The cherry tree, in the middle of the square she now stood in, shone of sap green and golden hues, as autumn was starting its long reign. A small group of children was forming a circle around it, while a tall, elegant lady was measuring the radius, with the help of a foldable ruler.

‘Not much progress since last year,’ she uttered briskly. Her name was Monica Mathews and was the local school’s most acclaimed geometry teacher. Monica followed Josephine’s weary walk for a while and sighed to herself. ‘The angular velocity is disproportionate to the global displacement field.’ she said to herself and then turned 180 degrees on her toes. ‘What else do we need to measure today, children?’

A little girl, dressed in a checkered uniform, thrust her arm up in the air. ‘Yes Caroline!’ ‘We need to count the number of trees along the Cosine river, to ensure enough support is provided for the river bank.’

‘Very well done Caroline! You’ve been reading ahead. Indeed children, everything must be counted, measured and analyzed. If we have the data, we have control over our lives.’ The children nodded and followed lady Mathews in what looked like a miniature army march. Their backpacks were bobbing up and down, in an attempt to balance the weight of the many books inside.

Josephine was walking slowly towards the school, which resided in the east part of town. Her gaze lifted from the ground where she had been projecting her thoughts, to see the school entrance sign: “Arundel School of Sciences.” and the motto “A man without knowledge is like a tree without roots.” The school bore her family name as Josephine’s ancestry was one of great mathematicians, physicists and chemists.

The first half of a normal school day consisted of theoretical lectures, while the second half was dedicated to practical experimentation. Josephine’s feet turned towards lecture hall 301, where her father, Frederick Arundel, was waiting for his students. His field of study was Sensory Physics, the physics of the five senses. Optical Acoustics was his speciality and where he spent most of his life researching and publishing for national journals of Applied Science.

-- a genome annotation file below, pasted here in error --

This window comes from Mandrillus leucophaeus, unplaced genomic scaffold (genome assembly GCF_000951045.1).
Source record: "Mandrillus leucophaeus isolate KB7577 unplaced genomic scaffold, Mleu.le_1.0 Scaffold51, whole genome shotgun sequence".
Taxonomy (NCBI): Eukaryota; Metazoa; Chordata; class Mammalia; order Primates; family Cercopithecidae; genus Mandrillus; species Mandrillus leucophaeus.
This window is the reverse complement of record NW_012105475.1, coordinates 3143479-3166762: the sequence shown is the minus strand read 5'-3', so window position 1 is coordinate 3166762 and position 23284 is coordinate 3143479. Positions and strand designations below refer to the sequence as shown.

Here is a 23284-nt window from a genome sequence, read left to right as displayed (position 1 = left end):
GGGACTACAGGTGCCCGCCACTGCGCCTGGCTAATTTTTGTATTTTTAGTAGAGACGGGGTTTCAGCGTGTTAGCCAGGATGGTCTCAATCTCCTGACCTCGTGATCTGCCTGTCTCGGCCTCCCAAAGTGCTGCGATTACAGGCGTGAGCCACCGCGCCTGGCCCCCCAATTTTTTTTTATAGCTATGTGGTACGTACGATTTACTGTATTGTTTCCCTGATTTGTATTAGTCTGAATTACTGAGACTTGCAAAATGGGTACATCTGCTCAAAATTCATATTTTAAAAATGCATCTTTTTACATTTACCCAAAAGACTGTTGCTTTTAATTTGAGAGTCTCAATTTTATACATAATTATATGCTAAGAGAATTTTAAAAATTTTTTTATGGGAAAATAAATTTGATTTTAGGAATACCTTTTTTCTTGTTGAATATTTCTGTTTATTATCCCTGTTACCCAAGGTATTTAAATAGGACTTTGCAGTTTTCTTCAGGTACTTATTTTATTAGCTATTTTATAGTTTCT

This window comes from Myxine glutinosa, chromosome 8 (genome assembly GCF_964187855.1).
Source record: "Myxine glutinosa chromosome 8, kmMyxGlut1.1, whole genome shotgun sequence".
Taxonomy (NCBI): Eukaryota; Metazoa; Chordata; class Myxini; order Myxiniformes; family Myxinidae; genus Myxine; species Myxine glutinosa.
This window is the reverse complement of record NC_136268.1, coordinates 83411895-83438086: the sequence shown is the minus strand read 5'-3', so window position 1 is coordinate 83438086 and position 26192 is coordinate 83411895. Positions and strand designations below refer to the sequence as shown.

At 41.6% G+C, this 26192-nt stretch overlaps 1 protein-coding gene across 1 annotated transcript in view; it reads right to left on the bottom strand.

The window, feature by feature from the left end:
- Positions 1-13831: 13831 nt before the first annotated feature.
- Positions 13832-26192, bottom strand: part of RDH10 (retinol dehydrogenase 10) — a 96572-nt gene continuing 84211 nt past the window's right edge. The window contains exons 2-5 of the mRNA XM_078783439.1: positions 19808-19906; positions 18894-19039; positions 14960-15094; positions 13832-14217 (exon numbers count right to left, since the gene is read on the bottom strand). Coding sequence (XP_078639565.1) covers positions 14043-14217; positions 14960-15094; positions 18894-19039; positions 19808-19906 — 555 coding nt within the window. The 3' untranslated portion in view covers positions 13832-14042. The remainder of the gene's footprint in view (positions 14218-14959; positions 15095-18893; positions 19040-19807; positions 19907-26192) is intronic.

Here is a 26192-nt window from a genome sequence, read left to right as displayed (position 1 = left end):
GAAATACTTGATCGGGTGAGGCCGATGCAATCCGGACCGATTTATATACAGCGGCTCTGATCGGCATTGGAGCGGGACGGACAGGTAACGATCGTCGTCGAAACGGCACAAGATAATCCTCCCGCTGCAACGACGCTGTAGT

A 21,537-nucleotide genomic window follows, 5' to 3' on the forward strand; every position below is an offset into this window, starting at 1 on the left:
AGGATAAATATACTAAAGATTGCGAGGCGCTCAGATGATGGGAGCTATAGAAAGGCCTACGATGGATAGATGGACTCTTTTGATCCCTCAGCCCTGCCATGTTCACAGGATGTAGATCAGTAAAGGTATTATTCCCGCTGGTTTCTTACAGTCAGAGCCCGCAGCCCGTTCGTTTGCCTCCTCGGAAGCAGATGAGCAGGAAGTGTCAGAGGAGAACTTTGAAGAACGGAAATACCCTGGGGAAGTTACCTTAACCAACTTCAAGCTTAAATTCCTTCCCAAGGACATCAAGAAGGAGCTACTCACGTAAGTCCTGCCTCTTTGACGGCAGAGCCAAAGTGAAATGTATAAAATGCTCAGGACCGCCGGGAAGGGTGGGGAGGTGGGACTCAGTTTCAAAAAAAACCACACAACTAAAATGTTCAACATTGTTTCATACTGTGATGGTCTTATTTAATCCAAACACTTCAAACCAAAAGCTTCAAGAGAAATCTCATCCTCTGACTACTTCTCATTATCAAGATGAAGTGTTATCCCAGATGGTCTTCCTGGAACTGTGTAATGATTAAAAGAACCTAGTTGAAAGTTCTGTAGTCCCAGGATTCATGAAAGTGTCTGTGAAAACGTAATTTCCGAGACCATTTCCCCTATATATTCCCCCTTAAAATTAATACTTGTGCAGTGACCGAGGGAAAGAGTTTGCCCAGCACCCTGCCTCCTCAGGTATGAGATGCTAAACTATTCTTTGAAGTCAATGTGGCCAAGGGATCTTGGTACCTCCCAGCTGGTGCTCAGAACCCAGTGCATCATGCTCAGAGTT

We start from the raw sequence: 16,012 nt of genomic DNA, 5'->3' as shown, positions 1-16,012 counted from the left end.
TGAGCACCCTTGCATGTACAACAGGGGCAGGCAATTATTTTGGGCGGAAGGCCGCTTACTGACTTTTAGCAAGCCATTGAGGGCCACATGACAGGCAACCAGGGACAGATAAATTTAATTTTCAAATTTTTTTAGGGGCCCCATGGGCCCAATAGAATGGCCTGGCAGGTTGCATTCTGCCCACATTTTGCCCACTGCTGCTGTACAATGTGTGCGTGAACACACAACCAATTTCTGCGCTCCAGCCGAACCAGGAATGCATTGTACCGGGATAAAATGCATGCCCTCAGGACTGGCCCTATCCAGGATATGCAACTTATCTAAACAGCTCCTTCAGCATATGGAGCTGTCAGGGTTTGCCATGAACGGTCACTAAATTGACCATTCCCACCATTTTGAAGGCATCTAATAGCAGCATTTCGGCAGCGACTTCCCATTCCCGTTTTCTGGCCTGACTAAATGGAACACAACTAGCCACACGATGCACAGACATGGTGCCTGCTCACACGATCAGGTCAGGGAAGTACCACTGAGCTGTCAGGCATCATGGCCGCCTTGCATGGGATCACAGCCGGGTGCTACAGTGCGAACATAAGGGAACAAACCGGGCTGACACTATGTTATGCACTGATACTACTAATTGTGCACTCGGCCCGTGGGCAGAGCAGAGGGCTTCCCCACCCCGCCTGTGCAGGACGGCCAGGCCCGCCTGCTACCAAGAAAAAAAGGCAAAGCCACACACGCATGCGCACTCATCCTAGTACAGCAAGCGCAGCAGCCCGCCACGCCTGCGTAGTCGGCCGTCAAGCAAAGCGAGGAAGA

‘Welcome Josephine! I see you decided to join us today. The forest did not tempt you to study its path distribution?’

‘Father, you don’t always have to be so formal.’ Josephine replied with a hard sigh, as she took her seat, at desk 14A, in the middle of the class.

Every number had an exact purpose in Arundel school, even in the classroom.  The door number represented the advanced year and month the students were in. The seat number represented the current level of knowledge attained by the student. There were 10 years of study in the Arundel School: 4 for basic sciences, 3 for intermediate and 3 for advanced sciences.

Everyone was seated in respectful expectation. Professor Frederick was a very clear and confident speaker and knew all the most recent discoveries in his field. ‘A breakthrough has been made this week,’ he began, ‘Professor Gabriel Armitage from the Institute of Renewable energy in Brookcastle has created a perpetuum mobile.’

The class applauded in sync, creating a light echo around the classroom. ‘Since Valleycross is 30 miles away from Brookcastle, we are expecting to view a demonstration in the following month.’ he concluded with a slight sign of enthusiasm.

Frederick then turned on the spot and lifted a black board with acute precision. ‘Today we’ll be discussing how we can preserve and chanel the sounds we produce so that they can travel longer distances.’ His eyebrows broke into a realization and spoke more to himself than to his class. ‘With professor Armitage’s recent discovery, we will be able to apply the perpetuum mobile principles to sound propagation. Telephones will no longer be needed to communicate long distances.’

The alarm went off. Dark, grey clouds were cramming over the little village of Valleycross with urgency. The alarm sound was a combination of a thunder and a sharp ping sound that becomes irritating to one’s ear after a long period of time. Everyone rose without a word, almost like someone had shot them out of their seats at the same moment.

‘A storm is coming. The weather forecast was inaccurate today. I’ll have a word with the meteorology department as soon as possible. For now, please take your student cards and proceed to the emergency bunker on level -3 and wait there for instructions.’ Everyone turned 180 degrees, except Margaret Button, a plump, red haired girl with rosy cheeks and teary eyes. ‘I can’t find my student card’, she pleaded, visibly worried.

Frederick clenched his teeth slightly, but answered calmly. ‘You won’t find it in a rush. Head down with the others and we’ll see what we can do.’ He stomped his right foot twice to grab Margaret’s attention, who was still rummaging in her bag. She saw his left arm lift at a 90 degree angle towards the door, with a subdued, encouraging smile. Margaret wiped her tears quickly and jogged out of the room to join the others.

The bunker was a set of three underground floors, made of a corrosion free metal alloy. Each level was made for each of the school’s expertise levels, basic, intermediate and advanced. Students would travel between the different levels by using the large square lift in the middle of the school. It could carry up to 50 people and was powered by four furious pistons on each level. The lift walls were made of brass, with a door on each side. The school’s emblem, of a sparrow flying along the golden spiral, was encrusted in the door which faced the main entrance on the ground floor.